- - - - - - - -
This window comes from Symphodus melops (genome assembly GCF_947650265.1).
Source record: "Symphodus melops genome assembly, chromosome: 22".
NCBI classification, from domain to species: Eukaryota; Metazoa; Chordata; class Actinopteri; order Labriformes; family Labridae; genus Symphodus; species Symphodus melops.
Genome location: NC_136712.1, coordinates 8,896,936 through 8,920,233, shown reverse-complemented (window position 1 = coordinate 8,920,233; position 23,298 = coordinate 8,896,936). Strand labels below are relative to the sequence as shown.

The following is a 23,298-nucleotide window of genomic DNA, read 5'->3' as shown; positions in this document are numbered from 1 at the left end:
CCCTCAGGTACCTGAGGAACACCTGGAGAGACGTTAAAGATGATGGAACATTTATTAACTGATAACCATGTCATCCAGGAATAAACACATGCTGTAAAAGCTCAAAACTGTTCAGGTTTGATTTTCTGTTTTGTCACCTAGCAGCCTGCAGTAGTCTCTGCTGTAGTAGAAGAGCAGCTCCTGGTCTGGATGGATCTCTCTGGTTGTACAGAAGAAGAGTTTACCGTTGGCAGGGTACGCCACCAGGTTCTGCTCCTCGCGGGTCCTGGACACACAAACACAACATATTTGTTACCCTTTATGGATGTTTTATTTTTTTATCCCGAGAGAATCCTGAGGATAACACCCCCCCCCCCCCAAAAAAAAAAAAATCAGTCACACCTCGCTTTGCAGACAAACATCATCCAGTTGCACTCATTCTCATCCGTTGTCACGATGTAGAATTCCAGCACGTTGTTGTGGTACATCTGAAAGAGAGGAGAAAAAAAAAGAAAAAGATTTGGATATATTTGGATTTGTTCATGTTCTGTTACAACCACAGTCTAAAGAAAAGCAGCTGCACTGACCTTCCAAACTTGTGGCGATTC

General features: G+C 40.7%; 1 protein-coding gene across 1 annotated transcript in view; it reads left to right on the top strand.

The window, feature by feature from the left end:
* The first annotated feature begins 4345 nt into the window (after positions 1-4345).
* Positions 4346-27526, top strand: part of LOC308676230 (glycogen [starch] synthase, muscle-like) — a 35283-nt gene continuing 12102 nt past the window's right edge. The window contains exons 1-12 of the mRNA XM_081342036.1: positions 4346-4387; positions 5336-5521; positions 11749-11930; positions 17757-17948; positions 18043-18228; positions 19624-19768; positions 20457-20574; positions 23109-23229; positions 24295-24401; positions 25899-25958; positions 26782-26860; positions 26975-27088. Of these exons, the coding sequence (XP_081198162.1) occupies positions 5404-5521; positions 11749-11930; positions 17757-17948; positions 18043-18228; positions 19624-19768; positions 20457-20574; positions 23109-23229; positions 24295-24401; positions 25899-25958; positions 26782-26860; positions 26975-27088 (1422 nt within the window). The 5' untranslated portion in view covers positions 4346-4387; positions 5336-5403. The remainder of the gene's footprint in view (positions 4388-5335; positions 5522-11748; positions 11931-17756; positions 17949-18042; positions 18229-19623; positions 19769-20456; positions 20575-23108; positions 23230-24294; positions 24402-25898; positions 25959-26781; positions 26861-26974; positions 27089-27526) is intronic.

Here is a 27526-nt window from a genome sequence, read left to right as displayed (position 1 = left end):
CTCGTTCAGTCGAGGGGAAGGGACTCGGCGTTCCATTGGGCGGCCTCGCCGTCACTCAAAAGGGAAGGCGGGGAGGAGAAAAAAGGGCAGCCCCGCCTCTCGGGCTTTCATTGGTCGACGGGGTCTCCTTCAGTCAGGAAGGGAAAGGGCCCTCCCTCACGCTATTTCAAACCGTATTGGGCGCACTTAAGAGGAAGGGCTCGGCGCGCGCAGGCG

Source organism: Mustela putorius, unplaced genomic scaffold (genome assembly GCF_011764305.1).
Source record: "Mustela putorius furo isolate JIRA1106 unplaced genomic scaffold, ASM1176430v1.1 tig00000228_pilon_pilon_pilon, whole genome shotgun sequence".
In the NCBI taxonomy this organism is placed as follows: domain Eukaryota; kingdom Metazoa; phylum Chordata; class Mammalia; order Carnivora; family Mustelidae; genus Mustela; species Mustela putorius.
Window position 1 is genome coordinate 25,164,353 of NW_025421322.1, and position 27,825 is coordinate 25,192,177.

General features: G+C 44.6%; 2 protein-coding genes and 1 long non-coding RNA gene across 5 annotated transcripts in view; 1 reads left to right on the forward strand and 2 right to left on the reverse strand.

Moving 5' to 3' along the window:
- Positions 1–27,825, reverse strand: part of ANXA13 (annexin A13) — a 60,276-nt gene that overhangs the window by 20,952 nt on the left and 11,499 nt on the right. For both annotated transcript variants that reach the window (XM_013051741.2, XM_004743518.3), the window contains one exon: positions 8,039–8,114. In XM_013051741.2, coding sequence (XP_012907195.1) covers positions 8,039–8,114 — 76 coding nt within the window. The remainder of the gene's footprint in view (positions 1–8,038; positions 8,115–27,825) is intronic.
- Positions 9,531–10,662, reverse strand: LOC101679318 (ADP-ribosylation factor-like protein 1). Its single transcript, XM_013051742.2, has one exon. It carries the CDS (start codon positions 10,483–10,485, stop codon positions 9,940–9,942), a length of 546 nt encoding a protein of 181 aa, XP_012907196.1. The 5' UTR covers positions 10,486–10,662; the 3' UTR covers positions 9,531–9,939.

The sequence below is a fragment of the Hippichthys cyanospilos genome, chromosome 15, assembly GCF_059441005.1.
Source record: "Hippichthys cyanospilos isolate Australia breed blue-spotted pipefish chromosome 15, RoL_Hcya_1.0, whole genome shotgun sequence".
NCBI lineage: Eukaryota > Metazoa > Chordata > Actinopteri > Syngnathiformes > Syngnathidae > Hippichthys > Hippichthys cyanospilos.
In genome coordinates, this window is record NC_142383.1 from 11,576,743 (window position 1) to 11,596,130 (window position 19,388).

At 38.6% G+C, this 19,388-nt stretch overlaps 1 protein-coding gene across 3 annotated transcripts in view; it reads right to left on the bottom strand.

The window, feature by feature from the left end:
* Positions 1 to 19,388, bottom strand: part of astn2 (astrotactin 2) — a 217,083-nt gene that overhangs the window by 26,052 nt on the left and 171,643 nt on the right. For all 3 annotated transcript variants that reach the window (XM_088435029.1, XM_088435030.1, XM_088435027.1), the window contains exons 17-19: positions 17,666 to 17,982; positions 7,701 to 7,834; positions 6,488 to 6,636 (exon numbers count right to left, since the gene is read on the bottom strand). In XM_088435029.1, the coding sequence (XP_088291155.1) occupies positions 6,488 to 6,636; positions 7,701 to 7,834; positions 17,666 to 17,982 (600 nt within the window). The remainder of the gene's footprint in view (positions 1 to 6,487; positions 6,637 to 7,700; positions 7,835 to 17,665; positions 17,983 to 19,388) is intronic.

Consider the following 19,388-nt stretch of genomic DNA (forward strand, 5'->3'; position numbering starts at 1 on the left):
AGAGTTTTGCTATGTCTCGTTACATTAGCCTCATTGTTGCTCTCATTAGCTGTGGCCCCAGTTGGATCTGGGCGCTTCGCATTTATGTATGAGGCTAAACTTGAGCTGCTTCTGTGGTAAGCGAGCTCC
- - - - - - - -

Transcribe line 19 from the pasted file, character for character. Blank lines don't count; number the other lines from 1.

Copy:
- Positions 1–27,825, reverse strand: part of ANXA13 (annexin A13) — a 60,276-nt gene that overhangs the window by 20,952 nt on the left and 11,499 nt on the right. For both annotated transcript variants that reach the window (XM_013051741.2, XM_004743518.3), the window contains one exon: positions 8,039–8,114. In XM_013051741.2, coding sequence (XP_012907195.1) covers positions 8,039–8,114 — 76 coding nt within the window. The remainder of the gene's footprint in view (positions 1–8,038; positions 8,115–27,825) is intronic.